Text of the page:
Marine life is susceptible to climate change. As the climate gets warm, oceans become more acidic. This would affect marine life in the long run. Ocean acidification is already a warning for marine life and habitat.
The world's oceans are in danger of becoming more acidic in the coming years. This has been the findings of a study made by researchers from the University of British Columbia (UBC) as well as their colleagues from other areas such as Europe, Australia and Japan. The study shows that a wide variety of habitats would be lost as ocean acidification continues.
Jennifer Sunday led the study. She is also a UBC Zoologist and biodiversity researcher. She said that habitats that rely on calcium carbonate like coral reefs and mussel beds would face risk as the oceans continue to become more acidic. Seagrass beds are also vulnerable, as the study shows that the potential for it to support more marine life has not been reached.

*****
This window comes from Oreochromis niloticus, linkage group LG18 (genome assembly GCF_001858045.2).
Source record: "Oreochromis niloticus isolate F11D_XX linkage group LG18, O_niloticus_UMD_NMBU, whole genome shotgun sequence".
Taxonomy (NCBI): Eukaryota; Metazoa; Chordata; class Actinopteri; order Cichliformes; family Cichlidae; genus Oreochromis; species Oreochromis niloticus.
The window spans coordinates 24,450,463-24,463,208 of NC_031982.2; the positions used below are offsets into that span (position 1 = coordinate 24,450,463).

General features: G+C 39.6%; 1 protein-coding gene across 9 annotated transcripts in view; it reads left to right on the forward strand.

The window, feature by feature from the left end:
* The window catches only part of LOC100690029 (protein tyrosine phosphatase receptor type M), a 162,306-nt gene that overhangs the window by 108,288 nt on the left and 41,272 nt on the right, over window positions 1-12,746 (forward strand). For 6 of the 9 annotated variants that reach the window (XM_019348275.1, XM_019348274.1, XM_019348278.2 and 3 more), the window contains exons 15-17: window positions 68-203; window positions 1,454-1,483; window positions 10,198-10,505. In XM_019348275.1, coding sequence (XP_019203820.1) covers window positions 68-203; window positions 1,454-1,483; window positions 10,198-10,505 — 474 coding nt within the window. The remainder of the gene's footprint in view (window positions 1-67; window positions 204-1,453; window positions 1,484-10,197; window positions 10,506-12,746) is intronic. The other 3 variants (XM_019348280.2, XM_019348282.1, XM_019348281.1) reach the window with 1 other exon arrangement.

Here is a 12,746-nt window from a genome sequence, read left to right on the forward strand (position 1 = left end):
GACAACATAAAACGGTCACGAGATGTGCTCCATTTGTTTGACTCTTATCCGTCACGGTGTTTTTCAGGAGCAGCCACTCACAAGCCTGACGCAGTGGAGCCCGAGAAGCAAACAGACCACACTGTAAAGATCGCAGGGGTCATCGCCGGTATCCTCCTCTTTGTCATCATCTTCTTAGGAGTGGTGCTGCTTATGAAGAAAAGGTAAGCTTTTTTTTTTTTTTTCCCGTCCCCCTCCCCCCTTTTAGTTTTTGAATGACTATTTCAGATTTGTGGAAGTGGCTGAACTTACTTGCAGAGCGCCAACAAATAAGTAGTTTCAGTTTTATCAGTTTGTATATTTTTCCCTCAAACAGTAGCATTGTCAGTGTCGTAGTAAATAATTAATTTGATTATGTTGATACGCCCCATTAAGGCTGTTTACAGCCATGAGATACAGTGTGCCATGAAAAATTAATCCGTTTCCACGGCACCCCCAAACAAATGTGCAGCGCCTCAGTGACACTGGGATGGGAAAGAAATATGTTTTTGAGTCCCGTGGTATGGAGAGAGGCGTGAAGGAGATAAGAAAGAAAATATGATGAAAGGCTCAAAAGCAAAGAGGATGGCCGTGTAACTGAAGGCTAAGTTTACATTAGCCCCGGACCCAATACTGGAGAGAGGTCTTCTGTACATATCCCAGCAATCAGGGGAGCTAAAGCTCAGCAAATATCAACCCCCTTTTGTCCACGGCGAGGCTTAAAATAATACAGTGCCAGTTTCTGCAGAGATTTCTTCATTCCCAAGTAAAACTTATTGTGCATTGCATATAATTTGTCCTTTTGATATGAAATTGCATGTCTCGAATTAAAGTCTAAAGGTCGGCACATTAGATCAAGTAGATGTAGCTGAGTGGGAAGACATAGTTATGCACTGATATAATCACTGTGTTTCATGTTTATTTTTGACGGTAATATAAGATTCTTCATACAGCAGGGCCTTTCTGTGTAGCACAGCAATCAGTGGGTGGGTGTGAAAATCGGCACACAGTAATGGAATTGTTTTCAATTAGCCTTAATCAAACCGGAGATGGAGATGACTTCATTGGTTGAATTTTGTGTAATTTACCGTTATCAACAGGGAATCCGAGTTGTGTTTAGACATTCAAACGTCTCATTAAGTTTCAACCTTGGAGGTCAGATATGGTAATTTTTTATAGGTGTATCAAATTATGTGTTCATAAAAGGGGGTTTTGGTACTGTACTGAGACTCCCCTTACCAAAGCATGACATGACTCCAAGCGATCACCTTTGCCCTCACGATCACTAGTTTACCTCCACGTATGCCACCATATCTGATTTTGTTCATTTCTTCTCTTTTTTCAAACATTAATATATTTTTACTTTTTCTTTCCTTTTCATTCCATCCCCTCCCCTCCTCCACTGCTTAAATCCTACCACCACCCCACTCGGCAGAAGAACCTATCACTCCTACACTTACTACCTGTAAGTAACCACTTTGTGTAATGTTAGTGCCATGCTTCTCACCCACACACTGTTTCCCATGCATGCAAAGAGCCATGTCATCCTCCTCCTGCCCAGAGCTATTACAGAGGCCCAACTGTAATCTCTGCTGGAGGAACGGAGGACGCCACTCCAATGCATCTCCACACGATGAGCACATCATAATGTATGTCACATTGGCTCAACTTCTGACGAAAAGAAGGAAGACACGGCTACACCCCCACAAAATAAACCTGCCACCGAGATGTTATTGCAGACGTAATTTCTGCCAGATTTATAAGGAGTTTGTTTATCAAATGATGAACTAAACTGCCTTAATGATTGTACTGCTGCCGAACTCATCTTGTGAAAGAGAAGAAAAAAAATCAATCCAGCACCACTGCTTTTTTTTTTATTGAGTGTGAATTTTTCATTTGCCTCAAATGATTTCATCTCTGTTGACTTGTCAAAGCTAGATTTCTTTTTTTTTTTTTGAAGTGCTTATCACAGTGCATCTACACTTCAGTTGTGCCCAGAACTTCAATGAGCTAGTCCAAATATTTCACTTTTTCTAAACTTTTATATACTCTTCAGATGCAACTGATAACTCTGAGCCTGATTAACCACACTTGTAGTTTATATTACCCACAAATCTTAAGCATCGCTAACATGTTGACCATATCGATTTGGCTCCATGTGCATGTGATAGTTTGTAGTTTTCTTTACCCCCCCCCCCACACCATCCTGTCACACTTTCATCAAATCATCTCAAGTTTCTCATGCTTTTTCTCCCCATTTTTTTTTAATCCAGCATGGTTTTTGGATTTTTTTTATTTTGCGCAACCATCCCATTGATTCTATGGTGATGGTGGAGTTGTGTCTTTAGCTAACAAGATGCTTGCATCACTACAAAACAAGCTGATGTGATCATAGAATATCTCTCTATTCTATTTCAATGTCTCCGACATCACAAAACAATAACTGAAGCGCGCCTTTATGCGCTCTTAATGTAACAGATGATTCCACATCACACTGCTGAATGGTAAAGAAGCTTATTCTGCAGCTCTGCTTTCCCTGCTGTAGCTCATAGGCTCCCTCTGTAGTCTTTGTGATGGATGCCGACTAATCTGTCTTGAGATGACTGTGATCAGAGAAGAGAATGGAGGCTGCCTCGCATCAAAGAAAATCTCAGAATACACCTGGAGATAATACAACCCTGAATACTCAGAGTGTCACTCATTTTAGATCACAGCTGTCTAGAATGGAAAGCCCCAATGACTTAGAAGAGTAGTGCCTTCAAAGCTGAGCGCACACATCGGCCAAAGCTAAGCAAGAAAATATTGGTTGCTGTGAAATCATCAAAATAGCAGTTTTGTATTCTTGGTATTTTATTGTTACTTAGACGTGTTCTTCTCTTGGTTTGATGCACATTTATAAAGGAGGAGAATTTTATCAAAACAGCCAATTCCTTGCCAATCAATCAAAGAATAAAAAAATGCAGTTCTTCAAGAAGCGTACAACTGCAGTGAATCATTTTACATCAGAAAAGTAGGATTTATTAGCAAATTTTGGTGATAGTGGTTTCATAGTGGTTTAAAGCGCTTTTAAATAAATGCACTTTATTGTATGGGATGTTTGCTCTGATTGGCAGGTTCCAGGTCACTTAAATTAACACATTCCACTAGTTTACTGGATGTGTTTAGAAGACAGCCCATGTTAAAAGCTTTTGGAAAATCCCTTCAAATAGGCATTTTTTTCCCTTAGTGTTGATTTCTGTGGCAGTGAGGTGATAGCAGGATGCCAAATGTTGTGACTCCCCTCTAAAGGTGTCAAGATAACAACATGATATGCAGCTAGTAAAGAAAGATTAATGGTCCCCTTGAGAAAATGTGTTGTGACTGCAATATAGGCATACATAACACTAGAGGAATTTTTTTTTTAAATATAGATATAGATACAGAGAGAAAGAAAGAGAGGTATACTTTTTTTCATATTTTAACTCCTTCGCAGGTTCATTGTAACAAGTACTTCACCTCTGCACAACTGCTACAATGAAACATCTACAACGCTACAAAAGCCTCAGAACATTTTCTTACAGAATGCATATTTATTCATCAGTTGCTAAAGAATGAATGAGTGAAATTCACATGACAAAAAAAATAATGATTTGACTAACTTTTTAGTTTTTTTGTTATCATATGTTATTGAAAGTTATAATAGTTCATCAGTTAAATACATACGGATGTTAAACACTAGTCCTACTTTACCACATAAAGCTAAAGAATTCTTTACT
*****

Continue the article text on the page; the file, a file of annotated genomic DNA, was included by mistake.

The study has looked into underwater volcanic vents which release much carbon dioxide. The carbon dioxide added into the ocean causes it to become acidic, which is affecting many marine life. Sunday added that studying marine life on a wide scale would be less time consuming than studying individual species, as UBC News reports.
Much of the research focused on coral reefs, mussel beds and kelp forests, as Science Daily notes. These areas have been homes for many marine animals. Many of these marine animals would be greatly affected should their habitats diminish or else lost.
Marine commerce would also be affected if many of these marine creatures are affected. Senior author Christopher Harley has noted that medium to large-sized edible mussels would likely have reduced numbers. With marine industry affected, many communities face the challenge of reduced income as well.
The authors plan to expand their approach on the study. They have studied the coral reef in Papua New Guinea as well as seagrass beds in the Mediterranean. As the study continues, ocean acidification is already a warning for marine life and habitat. Coral reefs are also affected by rising carbon dioxide levels.